Have you noticed the Christmas catalogs stuffing your mailbox? Have you noticed newspaper ads for turkeys? The holiday season fast approaches. As regularly as the winter solstice appears, so does holiday stress!
The holidays bring an additional workload to a family, especially mothers and grandmothers. Women are the traditional preparers of holiday meals, bakers of cookies, wrappers of presents, and passers-on of traditions and values. But in today’s world many women are in the workforce full time and many men are willing helpers and preparers. Consumerism seems to escalate each year, as does the pace of family life. And many of us overdo it by eating or drinking too much or spending too much money.
Here is Dr. Heins’ coined word to combat holiday stress: CHEERS!
C stands for connections. That’s what the holidays are all about and connecting with family and loved ones is what really matters. The contact we make with friends and relatives — the hugs and the smiles — is much more important than the gift or the menu.
H stands for help. Busy mothers and fathers, don’t even try to do it all! Make a list of holiday chores. Involve the children in the home holiday tasks. Pay or or barter with someone to help you with these tasks.
E stands for eliminate. Look at that list of tasks very piercingly! Do you really have to bake holiday pies and cookies or can you buy them? Think about how you can eliminate the work of gifts. How about a donation to the Community Food Bank in the name of the friends or holiday hosts you would have otherwise purchased a gift for. No shopping! No wrapping! Just a pretty card telling the people you made a donation in their honor. Both the donor and the donee get to share in the warm feeling that derives from helping others.
The second E stands for the environment. Update your holiday lifestyle. Think about planet Earth. Downsize your shopping list.
R stands for reach out. Parents have a wonderful opportunity at this time of year to help their children realize that they are part of a wider community. Invite lonely people to share your holiday. Get the children involved in bringing toys or food to the needy.
S stands for slow down — my most important bit of advice. We often set an unmerciful pace for ourselves. Model a slower, more relaxed holiday pace for your children. Find new traditions for your family that emphasize connections and minimize rushing around.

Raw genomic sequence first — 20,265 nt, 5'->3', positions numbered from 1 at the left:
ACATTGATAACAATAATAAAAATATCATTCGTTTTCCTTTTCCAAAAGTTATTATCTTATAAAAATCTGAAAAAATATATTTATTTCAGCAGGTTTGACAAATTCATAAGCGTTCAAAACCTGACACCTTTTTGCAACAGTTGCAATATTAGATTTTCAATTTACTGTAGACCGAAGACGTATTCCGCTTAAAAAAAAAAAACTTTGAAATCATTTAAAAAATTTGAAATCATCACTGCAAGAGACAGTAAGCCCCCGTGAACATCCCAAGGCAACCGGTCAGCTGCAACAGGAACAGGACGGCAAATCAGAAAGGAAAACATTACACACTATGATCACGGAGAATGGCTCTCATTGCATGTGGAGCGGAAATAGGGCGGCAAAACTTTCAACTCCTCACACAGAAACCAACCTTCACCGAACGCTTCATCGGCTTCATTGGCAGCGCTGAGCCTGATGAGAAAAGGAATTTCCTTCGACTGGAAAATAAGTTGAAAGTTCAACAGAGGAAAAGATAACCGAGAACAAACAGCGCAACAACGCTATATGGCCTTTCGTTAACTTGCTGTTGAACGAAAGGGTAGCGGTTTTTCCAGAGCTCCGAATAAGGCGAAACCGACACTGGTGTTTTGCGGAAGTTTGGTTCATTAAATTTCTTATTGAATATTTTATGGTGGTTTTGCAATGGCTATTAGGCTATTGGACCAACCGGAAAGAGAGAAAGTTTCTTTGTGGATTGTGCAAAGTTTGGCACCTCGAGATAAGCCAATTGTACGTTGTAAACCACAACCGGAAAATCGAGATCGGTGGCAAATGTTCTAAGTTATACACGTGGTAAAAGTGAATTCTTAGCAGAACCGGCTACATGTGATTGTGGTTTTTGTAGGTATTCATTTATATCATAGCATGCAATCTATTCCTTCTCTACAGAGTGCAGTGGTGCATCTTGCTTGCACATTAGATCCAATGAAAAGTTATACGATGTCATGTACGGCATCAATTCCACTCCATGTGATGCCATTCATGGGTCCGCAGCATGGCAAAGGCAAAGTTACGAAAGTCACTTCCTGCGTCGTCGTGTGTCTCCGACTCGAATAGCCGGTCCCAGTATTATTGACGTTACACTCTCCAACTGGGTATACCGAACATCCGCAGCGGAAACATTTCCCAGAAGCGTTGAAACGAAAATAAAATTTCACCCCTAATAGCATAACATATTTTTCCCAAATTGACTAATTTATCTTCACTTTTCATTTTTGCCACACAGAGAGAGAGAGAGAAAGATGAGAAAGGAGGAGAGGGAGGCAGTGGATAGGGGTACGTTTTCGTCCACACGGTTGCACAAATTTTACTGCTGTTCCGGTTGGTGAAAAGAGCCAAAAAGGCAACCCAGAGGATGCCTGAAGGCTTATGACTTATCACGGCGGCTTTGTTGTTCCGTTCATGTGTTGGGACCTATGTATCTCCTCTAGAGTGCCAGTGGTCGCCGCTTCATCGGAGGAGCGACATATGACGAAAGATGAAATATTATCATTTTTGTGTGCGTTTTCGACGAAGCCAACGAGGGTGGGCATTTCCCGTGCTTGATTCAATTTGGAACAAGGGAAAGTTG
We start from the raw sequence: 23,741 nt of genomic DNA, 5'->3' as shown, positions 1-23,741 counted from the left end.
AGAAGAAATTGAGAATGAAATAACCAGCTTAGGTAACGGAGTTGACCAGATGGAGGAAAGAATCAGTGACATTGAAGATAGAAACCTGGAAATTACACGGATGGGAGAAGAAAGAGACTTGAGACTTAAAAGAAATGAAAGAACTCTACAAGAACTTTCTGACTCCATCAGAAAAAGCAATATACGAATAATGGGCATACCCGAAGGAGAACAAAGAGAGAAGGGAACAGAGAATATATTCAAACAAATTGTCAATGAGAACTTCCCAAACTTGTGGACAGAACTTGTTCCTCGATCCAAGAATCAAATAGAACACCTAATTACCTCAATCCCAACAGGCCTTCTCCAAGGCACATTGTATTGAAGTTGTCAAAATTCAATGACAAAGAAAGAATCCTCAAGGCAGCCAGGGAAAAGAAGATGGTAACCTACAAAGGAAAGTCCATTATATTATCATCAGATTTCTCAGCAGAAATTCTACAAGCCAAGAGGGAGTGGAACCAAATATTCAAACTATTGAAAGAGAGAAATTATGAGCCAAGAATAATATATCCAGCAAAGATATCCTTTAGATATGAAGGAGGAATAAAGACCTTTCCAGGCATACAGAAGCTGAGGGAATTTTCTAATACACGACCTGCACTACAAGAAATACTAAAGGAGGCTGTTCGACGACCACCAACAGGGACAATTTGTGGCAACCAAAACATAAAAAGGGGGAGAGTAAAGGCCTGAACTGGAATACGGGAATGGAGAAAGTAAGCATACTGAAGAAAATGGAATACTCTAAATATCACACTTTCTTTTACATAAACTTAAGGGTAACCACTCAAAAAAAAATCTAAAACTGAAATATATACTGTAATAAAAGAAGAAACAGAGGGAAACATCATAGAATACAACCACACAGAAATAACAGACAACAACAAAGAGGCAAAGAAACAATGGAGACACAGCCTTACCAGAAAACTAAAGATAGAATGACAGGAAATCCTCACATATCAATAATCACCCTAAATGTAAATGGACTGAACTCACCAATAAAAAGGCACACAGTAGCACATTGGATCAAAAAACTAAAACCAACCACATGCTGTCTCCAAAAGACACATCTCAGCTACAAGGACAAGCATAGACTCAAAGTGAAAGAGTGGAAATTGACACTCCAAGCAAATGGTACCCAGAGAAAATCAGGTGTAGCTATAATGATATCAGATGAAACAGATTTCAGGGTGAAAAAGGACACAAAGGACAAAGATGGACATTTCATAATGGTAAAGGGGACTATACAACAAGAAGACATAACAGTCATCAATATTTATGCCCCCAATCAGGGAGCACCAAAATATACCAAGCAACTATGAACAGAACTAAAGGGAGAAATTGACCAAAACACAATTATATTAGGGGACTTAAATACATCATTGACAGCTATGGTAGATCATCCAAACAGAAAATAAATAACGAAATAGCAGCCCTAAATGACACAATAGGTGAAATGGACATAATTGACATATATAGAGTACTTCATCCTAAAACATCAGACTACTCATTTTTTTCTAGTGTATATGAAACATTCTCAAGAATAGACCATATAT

And slow down the pace of gift-buying for the children. Regular readers know how much I oppose toy overload — a common problem of many children today. This year make every effort to minimize toy shopping as less is more.
Call me old fashioned, but I think manners are important every day and especially important in the holiday season. There are three special manners for the holidays: Act nicely, dress appropriately, and say thank you for all gifts.
Acting nice includes cordial greetings, minimal squirming when great-aunt Helen hugs you, listening respectfully when older folks are talking, keeping the level of kid noise down, and remembering to use those kind six letter words: “please” and “thanks.”
When grandparents or others from afar send gifts for the holidays, old-fashioned Dr. Heins still believes in a mandatory thank-you note. Even toddlers can “sign” a note written by their parents if given a fat crayon and some encouragement. Preschoolers can print their name at the bottom of such a note and by fourth grade every child should be able to print or write a note for every gift. And promptly. Grandma and Grandpa should not have to wait until spring vacation to get their note. They didn’t wait until Easter to give their grandkid a Christmas present did they?
Yes this sounds strict. But to me manners mean caring and caring means manners. Can you think of a better time than the holidays to express how much we care for one another?
Parents and grandparents have to be especially safety-conscious at holidays. Our homes have potentially dangerous, not-usually-present, objects like Christmas trees and Hanukkah candles. Also we are busy preparing for the holidays so our usual vigilance can be affected by fatigue or by thinking about other things.
Parents (and grandparents or others expecting holiday visits from little ones) should look at their holiday-season house from a safety point of view. Keep crawling babies away from danger. No grabbing tree decorations. Guard against burns and fire. Be especially careful about lighted candles, which are a great attraction to the young.
The rate of accidental ingestions increase during the holidays. Both holly and mistletoe are poisonous, as is alcohol in glasses on coffee tables. Grandma’s purse often serves as a portable medicine cabinet containing prescription drugs or over-the-counter medicines which can be lethal to a baby. Christmas tree ornaments are not digestible, button batteries can do great harm to babies if swallowed, as can Christmas bow pins which the baby can inhale. Be careful about the small parts of toys or other products. Even if you avoid buying the baby toys with small parts, baby can get into an older sibling’s presents.
Crawlers must be kept kept away from toothpicks, often used in holiday food or decorations. Look around at the area where you are wrapping presents or doing crafts to be sure all sharp knives or razors are out of reach.
A driveway full of cars is a hazard to small children; be sure all of the little ones are safely out of the way before Uncle Bob starts to back out. Supervise children with new equipment like bikes and chemistry sets.
Keep the grown-ups and old folks safe, too. You do not want grandma to trip over presents and fall. Teach your children to be sensitive to a frail elderly person and not roughhouse nearby. Also give up their seat if grandpa looks tired.
Happy holidays! Have a safe and sane holiday season.
Dr. Heins welcomes your questions. Contact her at email@example.com.